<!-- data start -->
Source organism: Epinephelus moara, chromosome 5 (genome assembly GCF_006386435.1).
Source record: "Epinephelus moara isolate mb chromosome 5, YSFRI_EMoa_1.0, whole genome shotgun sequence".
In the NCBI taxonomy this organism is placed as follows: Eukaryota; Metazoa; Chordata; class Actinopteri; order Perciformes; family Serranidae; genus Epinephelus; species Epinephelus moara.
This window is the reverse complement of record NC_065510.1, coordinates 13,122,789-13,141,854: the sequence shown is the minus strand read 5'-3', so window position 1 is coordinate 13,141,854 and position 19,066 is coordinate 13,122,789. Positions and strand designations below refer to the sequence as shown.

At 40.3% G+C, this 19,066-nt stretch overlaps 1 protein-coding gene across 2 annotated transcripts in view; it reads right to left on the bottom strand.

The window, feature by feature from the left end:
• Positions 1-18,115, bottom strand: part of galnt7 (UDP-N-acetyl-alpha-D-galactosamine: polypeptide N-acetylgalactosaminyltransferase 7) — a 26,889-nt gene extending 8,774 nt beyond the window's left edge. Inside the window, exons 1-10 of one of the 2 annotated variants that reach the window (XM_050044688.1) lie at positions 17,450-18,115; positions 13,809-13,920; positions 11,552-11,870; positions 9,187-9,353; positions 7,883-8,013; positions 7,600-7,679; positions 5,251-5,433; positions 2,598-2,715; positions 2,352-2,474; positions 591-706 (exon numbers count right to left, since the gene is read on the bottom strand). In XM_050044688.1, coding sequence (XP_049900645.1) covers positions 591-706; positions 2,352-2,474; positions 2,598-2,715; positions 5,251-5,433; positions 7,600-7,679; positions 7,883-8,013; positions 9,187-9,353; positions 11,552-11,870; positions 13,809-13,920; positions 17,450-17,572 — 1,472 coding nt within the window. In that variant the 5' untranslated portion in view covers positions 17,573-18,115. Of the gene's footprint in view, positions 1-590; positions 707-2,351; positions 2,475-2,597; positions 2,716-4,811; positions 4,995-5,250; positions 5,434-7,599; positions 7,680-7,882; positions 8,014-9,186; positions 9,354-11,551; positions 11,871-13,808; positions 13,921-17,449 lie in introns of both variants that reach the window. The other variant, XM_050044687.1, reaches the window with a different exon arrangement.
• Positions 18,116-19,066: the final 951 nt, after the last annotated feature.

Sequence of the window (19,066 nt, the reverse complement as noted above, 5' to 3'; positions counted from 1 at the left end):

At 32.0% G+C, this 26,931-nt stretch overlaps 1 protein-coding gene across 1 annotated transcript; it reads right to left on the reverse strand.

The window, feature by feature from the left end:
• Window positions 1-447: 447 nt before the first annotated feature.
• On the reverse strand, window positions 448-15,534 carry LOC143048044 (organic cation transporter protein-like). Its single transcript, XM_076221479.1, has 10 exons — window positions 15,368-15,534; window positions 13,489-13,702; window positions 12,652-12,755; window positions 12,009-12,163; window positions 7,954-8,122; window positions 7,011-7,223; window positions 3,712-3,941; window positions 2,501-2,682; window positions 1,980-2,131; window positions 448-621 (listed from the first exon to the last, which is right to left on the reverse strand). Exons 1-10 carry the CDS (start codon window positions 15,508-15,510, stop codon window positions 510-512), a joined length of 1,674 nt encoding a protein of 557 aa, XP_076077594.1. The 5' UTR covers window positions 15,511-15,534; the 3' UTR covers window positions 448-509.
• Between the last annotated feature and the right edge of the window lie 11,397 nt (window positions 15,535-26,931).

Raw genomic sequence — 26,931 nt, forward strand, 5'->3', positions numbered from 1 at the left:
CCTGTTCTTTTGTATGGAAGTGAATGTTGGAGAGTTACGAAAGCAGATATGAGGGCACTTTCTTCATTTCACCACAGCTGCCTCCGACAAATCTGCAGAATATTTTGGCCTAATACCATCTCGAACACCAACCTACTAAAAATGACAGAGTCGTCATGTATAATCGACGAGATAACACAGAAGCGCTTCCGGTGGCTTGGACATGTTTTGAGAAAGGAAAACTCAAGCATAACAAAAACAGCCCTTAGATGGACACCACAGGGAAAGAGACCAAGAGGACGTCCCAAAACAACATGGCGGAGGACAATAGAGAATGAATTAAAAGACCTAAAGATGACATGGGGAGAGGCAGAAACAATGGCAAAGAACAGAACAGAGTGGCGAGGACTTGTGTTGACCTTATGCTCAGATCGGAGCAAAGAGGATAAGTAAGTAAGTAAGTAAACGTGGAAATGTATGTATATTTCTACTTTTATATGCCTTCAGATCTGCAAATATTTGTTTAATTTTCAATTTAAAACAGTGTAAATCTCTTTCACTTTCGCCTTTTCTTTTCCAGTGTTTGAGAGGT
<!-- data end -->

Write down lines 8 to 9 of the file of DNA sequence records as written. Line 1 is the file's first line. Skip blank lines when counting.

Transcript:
• Positions 18,116-19,066: the final 951 nt, after the last annotated feature.

Sequence of the window (19,066 nt, the reverse complement as noted above, 5' to 3'; positions counted from 1 at the left end):